Possible Fire threat - Fiberglass RV


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Old 05-04-2016, 05:49 PM   #1
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Name: Norm and Ginny
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Possible Fire threat

A good friend of mine called me from the road because they smelled something burning but could not find it.

I suggested he look at his breaker box where copper wires go into aluminum bus bars held with steel screws. These dissimilar metals can cause a high resistance contact, melting the insulation on wires. He opened the breaker box, took off the covering panel and found melted wires. This is all complicated by road vibration.

In our motorhome I saw the same problem. I coated all wire ends with an anti-oxidant grease and made it a practice to 1/4 turn loosen and retighten screws every year.

When we bought our beach cottage I detected a similar problem in it's breaker box, probably accelerated by beach salt air.

I posted this find on our motorhome's website and a number of other owners reported a similar problem. I wrote to the factory reporting the problem and suggested a number of solutions...never a reply.

Just a thought.
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Old 05-04-2016, 06:01 PM   #2
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Originally Posted by honda03842 View Post
A good friend of mine called me from the road because they smelled something burning but could not find it.

I suggested he look at his breaker box where copper wires go into aluminum bus bars held with steel screws. These dissimilar metals can cause a high resistance contact, melting the insulation on wires. He opened the breaker box, took off the covering panel and found melted wires. This is all complicated by road vibration.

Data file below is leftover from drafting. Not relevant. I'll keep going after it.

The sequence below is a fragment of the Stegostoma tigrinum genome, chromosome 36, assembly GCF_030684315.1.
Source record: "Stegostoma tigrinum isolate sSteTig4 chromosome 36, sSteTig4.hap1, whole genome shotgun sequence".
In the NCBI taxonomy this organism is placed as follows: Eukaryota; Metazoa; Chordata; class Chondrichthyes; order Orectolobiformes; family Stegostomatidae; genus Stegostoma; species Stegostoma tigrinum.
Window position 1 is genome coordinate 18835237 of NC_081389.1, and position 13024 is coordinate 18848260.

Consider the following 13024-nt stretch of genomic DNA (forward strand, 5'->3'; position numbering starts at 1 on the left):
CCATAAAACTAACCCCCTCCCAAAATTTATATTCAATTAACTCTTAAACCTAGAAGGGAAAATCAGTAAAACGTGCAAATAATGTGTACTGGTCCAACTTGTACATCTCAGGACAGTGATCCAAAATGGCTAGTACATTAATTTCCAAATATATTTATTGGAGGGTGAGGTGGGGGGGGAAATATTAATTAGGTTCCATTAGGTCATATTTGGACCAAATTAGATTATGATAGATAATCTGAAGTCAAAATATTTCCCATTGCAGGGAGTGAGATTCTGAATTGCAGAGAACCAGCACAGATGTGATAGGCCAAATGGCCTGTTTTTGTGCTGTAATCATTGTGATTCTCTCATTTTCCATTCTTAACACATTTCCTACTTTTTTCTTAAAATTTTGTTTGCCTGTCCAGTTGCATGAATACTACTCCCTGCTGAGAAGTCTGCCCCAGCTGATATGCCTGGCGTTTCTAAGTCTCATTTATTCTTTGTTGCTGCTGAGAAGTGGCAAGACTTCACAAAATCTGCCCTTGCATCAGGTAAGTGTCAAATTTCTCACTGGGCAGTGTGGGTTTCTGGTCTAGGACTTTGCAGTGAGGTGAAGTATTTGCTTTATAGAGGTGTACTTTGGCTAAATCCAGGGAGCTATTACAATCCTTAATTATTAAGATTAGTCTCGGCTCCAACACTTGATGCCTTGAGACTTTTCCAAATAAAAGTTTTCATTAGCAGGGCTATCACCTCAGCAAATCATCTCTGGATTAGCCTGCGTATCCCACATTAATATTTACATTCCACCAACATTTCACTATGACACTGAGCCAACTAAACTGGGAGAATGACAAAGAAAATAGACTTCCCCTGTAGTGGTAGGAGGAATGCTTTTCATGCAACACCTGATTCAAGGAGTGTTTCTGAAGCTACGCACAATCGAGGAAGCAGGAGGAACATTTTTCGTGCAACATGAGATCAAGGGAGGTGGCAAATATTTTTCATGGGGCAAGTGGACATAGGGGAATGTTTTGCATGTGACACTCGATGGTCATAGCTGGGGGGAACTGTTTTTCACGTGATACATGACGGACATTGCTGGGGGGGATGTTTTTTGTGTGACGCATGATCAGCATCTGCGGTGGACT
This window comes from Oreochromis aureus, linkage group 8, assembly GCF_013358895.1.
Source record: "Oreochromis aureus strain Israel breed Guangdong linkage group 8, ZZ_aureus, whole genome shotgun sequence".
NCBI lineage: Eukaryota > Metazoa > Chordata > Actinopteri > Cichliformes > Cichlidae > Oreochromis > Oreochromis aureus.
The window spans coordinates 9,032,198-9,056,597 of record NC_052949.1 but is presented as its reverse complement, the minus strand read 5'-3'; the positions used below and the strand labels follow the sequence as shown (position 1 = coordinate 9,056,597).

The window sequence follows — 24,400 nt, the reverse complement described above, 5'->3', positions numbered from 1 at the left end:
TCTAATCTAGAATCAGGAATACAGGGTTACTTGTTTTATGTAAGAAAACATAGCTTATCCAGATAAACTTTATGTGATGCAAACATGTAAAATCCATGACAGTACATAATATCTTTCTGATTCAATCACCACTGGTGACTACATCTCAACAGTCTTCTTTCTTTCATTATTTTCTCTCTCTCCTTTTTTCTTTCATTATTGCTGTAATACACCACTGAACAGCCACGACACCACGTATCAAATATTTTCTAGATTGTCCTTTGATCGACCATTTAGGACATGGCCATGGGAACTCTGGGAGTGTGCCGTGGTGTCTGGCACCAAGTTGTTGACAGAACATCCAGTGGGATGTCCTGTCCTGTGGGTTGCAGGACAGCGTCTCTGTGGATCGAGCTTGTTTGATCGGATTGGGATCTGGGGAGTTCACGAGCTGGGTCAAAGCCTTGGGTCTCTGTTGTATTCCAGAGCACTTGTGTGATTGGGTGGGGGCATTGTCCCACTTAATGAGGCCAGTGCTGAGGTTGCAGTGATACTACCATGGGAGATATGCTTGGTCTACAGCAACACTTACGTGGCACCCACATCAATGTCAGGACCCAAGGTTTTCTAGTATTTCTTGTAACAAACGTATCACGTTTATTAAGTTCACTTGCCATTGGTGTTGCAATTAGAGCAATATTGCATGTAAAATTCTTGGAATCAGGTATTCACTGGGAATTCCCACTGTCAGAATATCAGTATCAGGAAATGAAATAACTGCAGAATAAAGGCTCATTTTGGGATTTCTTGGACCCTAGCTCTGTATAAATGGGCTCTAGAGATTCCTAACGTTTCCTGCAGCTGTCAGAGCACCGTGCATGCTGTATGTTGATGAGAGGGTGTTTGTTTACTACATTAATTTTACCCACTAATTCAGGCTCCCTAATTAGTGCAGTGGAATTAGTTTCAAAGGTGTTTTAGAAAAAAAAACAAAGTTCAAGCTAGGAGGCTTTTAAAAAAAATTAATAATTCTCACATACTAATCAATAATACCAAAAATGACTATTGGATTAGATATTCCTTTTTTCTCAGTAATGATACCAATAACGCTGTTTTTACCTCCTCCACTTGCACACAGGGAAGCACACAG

In our motorhome I saw the same problem. I coated all wire ends with an anti-oxidant grease and made it a practice to 1/4 turn loosen and retighten screws every year.

When we bought our beach cottage I detected a similar problem in it's breaker box, probably accelerated by beach salt air.

I posted this find on our motorhome's website and a number of other owners reported a similar problem. I wrote to the factory reporting the problem and suggested a number of solutions...never a reply.

Just a thought.
Good point Norm.
This is a good reason to ALWAYS use SAE GXL or SXL wire in our trailers. GXL stands for general cross link. Cross link is the generic term for Teflon. SXL is Special Cross Link. The difference is SXL has a thicker insulation the GXL thus used where abrasion could be a problem.
It doesn't take a lot to get a wire hot, and vinyl insulation burns.

So be careful and be safe so you can enjoy many happy hours of camping.
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Old 05-04-2016, 06:07 PM   #3
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Name: Steve Robison
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I would imagine this wire is also sold at places like Lowe's or home depot? I have no electrical in my trailer so I'm doing a brand new installation.
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Old 05-04-2016, 06:17 PM   #4
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How timely.. I just happen to have my power distribution panel pulled out for a little rewiring (and to secure the converter plug just in case it wants to come loose, see pic).. I think I will take some OxGard I have here and do just as you suggest.